return across the street to the parking meter she lived by. Some days she would repeat her baptism five or six times.
Most homeless people manage to find shelter at night under bridges and in abandoned buildings. Jennifer slept out in the open, under a blanket, on the street corner opposite the clinic. Every night the police chased away the homeless hoping to sleep under the overhang in front of the shelter. Only Jennifer remained nearby. I believe the police were afraid of her. She was so emaciated that, if she pulled her blanket over her head, there was no visible evidence of a human being under the blanket. She looked like an abandoned crumpled blanket on the street corner next to a parking meter. I worried that a truck or bus would misjudge its turn, not care about running over an old blanket, and traumatically end Jennifer’s life. From this debris a human being arose each morning and repeated her ritual. If it rained, Jennifer would take her blanket and move under the overhang of the clinic until the rain passed. She was the only one the police never hassled when it rained.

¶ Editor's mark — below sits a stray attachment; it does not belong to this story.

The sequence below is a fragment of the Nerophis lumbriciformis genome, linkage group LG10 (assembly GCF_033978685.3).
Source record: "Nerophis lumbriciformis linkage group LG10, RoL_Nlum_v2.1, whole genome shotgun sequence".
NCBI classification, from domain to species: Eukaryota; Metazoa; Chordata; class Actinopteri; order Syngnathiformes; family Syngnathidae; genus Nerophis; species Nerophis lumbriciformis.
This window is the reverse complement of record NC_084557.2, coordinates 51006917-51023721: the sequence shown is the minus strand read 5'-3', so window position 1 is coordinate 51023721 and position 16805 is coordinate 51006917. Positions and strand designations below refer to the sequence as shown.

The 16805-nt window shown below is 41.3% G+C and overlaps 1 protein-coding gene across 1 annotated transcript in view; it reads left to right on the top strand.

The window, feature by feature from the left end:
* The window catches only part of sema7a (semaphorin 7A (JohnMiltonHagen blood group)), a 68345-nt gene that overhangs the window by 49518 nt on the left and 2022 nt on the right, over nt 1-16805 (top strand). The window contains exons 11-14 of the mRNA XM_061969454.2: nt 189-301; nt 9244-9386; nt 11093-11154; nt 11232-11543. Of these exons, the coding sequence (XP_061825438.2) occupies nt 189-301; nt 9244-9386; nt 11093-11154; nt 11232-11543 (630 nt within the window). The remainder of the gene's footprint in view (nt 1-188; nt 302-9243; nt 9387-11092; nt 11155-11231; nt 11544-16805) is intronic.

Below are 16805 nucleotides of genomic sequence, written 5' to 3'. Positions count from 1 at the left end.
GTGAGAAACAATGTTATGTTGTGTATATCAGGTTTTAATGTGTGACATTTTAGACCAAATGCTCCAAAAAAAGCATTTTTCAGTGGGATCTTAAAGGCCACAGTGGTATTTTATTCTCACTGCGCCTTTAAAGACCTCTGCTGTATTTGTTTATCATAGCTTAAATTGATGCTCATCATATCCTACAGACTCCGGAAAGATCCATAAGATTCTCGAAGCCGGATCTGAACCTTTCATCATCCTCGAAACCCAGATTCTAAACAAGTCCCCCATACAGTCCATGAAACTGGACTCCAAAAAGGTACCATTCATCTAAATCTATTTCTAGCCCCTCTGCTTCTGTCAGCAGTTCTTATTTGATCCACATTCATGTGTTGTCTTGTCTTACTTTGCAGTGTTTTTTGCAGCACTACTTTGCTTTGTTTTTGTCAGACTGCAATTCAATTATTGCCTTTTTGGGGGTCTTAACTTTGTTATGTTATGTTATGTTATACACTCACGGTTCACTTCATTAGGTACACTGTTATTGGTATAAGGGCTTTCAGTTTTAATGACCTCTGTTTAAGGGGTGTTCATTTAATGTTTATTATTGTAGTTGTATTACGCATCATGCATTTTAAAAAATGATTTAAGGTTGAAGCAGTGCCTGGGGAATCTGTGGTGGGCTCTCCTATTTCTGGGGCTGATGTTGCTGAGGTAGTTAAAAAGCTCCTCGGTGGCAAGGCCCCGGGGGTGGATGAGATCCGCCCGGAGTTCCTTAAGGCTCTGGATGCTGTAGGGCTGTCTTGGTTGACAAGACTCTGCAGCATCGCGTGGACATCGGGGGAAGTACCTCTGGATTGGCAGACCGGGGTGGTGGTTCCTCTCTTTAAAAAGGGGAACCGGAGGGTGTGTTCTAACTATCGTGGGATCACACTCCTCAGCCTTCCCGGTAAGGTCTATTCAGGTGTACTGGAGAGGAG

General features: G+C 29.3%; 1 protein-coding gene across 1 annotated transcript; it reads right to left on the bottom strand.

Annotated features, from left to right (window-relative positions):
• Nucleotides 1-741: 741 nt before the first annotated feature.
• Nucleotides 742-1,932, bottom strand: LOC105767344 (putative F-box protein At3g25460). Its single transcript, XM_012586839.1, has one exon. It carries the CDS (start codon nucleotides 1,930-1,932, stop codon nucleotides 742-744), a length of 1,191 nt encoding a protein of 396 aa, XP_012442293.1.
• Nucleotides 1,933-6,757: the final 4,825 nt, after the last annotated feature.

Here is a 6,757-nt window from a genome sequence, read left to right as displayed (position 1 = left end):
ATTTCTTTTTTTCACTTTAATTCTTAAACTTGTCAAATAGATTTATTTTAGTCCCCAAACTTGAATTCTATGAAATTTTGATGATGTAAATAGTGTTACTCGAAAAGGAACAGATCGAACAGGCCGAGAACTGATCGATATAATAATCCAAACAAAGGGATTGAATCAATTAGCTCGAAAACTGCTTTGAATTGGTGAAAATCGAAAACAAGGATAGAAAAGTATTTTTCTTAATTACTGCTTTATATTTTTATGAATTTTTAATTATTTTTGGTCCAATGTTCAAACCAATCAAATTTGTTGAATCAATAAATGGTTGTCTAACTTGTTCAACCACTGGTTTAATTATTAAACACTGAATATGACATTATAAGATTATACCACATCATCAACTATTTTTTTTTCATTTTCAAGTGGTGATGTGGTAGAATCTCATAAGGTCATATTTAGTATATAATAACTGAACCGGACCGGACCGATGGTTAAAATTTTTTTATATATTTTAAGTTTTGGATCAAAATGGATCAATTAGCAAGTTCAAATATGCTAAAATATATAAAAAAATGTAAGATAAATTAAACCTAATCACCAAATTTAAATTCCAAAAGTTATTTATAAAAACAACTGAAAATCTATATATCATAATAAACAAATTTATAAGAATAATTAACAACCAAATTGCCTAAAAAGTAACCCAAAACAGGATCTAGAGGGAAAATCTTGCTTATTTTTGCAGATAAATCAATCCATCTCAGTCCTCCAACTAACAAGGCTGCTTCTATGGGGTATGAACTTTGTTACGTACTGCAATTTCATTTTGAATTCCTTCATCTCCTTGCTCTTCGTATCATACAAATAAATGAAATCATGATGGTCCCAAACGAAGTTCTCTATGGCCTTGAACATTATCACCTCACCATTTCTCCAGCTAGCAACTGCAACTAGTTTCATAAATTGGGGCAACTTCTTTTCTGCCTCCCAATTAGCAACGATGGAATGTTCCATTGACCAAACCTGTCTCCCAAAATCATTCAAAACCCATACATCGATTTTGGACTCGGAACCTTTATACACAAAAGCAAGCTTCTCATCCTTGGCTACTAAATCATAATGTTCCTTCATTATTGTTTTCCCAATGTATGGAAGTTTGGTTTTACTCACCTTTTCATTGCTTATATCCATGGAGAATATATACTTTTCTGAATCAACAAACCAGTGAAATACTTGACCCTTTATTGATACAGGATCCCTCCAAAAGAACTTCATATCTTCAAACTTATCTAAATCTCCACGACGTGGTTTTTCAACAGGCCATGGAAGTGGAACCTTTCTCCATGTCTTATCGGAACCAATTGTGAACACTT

The clinic and the adjacent shelter were Jennifer’s protection. A security guard watched over her during the day and most of the night. The Brothers of the Good Shepherd, who ran the shelter, gave her breakfast and dinner. Although the shelter was officially for men only, on the few cold nights each year they would take her into the vacant clinic and allow her to sleep in the waiting room or on an examining table. I wish I had known about the shelter when Régis was alive. Brother Jack and Brother Harry would have protected him, too. They took in anyone, with no judgment passed.
Jennifer had been living on the streets as long as anyone working in the clinic could remember. She had good days and bad days. On her good days, she would wish me a good morning as I walked from the parking lot to the clinic and ask me for quarters. On her bad days, she would wander up and down First Avenue, oblivious to the traffic, answering in obscenities voices only she could hear.
She took no medicines for her schizophrenia or for her AIDS. Although the social workers tried to place her in various shelters, she